Tag: dungeon week

It’s been fun, but today marks the official end of ZI Dungeon Week!

Please vote in the poll (after the jump) so that we can truly decide which of these dungeons was the best!

We’ve all really enjoyed ourselves for these past seven days, especially among the writers, who managed to spend the whole week writing about all of their favorite dungeons, songs, and puzzles in the series.

The articles were all wonderful (said the completely unbiased observer), and were honestly a great breath of fresh air, and a good way to celebrate what we love about the series in its core.

Follow after the jump for a poll and a discussion on the future on themed weeks at ZI!

Today is the last day of Zelda Informer’s Dungeon Week!

We’re closing up this week’s series with the brilliant Lorule Castle, the final dungeon from the newest title in the series, The Legend of Zelda: A Link Between Worlds.

Had you asked me a month ago what my favorite dungeon of the Zelda series was, I highly doubt that I would have chosen this one. Not because I don’t love it, obviously – heck, I’ve chosen it now, haven’t I? – but more because my focus has always been on the 3D games. From my first time playing Ocarina of Time to my latest run-through of Skyward Sword, the worlds and the gameplay of those have always enthralled me far more than the top-down look of handhelds and earlier titles. But when I ran through the list of dungeons from across the entire series, weighing each one’s merits and charms and difficulties and disappointments, I surprised myself by continually coming back to the Tower of Spirits.

Delve into this massive dungeon with me after the jump!

When I think of a traditional dungeon in a Zelda game, I think of multiple rooms resting within some kind of structure or mountain found somewhere on the world map, places that are just sitting there, waiting for a Hero to come solve their many puzzles. While that’s all fine and dandy, and probably one of my favorite parts of the series, this formula feels a bit stale after so many visits. What really makes a dungeon stick out in my eyes is when the dungeon blends in with the environment or just feels natural to what you’re doing in your quest. Yes, once you’ve entered a dungeon, you’re in the dungeon, but that doesn’t mean a dungeon has to feel like what we’re familiar with. A particular favorite dungeon that does all this is Skyward Sword‘s Sandship.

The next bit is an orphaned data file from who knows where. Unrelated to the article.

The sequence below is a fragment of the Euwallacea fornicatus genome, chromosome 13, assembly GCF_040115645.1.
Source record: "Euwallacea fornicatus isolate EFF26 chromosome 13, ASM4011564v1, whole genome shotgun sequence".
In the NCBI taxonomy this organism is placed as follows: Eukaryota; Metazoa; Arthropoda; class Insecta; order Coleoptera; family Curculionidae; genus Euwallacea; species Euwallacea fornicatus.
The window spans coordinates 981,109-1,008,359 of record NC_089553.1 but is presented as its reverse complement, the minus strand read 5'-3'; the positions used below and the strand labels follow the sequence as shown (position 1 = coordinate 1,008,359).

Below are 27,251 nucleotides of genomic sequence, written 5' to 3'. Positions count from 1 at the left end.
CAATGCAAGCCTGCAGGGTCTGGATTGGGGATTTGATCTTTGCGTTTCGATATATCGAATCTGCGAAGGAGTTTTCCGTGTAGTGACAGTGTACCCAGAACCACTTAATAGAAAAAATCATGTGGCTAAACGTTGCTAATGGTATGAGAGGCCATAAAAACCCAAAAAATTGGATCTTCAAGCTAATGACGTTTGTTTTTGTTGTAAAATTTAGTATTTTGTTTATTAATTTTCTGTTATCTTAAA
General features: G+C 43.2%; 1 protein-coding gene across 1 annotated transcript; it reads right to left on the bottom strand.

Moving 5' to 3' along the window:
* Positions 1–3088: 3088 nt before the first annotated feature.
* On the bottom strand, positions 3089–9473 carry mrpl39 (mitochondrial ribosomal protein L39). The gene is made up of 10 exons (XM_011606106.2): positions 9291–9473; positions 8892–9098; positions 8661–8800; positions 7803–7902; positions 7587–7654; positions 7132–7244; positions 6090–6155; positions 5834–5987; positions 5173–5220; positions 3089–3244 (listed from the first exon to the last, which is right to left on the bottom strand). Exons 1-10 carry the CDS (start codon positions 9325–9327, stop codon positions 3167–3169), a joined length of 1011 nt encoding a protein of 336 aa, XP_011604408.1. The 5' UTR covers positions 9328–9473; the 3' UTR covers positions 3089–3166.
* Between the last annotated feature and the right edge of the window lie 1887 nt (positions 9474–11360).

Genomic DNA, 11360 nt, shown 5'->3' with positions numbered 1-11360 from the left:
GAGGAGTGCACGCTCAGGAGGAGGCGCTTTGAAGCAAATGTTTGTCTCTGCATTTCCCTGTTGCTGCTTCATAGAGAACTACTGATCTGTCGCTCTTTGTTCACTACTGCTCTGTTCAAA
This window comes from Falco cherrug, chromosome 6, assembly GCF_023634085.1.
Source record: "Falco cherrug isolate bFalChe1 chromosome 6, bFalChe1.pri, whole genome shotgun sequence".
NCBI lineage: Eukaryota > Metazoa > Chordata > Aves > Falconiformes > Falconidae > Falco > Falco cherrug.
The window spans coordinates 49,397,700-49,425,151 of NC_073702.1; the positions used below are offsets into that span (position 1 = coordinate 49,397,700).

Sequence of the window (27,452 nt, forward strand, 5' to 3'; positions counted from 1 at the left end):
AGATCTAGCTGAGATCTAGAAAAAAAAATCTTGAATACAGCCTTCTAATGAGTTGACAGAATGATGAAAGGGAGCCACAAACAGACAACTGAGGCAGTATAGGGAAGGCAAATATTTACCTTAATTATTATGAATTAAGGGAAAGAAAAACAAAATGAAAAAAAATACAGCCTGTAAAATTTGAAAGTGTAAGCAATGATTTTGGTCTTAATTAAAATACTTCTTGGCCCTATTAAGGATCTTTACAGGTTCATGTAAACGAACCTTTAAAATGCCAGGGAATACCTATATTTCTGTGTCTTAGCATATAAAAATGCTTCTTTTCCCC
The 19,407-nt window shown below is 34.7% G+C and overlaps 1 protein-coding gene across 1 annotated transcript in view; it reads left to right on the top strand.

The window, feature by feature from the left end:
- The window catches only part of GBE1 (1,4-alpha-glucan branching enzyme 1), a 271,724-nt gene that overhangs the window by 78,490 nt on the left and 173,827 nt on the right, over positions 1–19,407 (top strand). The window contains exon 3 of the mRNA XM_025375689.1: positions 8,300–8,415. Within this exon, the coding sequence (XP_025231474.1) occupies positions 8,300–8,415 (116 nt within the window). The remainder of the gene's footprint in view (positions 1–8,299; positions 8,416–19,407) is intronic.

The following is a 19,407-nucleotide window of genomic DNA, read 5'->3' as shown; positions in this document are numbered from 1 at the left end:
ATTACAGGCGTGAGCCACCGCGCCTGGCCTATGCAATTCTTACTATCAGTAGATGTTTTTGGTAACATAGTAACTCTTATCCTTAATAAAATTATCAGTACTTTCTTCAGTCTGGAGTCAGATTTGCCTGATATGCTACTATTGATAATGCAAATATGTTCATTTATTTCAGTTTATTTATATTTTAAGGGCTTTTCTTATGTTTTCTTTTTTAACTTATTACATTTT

Head inside for more!

It was always going to be difficult to pit these dungeons against one another. The Legend of Zelda has a long history of extraordinary dungeon design and prides itself on constantly reinventing the challenges our hero has to face, while hearkening back to the staples of the genre whenever it can. The ever-changing advancements in technology and gameplay capability have had a direct effect on the way that dungeons look and play, not only in Zelda but in video games on all platforms.

The Ancient Cistern is a prime example of how far dungeon-making has come in 25 years of Zelda. Its name may arouse notions of a very old sewer system, but it is nevertheless a masterful depiction of daring aesthetics and thought-provoking motifs, delightfully dipped into the heart of Skyward Sword.

I have talked at length on many occasions about my fondness

for Zelda II: The Adventure of Link. Some admire that I enjoyed the game thoroughly,

and others are still baffled how it flip flops around in my top 3 Zelda games

in the series, occasionally occupying the top spot. One of the primary reasons

this happens is because I absolutely love the Dungeons, and thus it may be no

surprise that my favorite dungeon (at least, from the 2D games) is The Great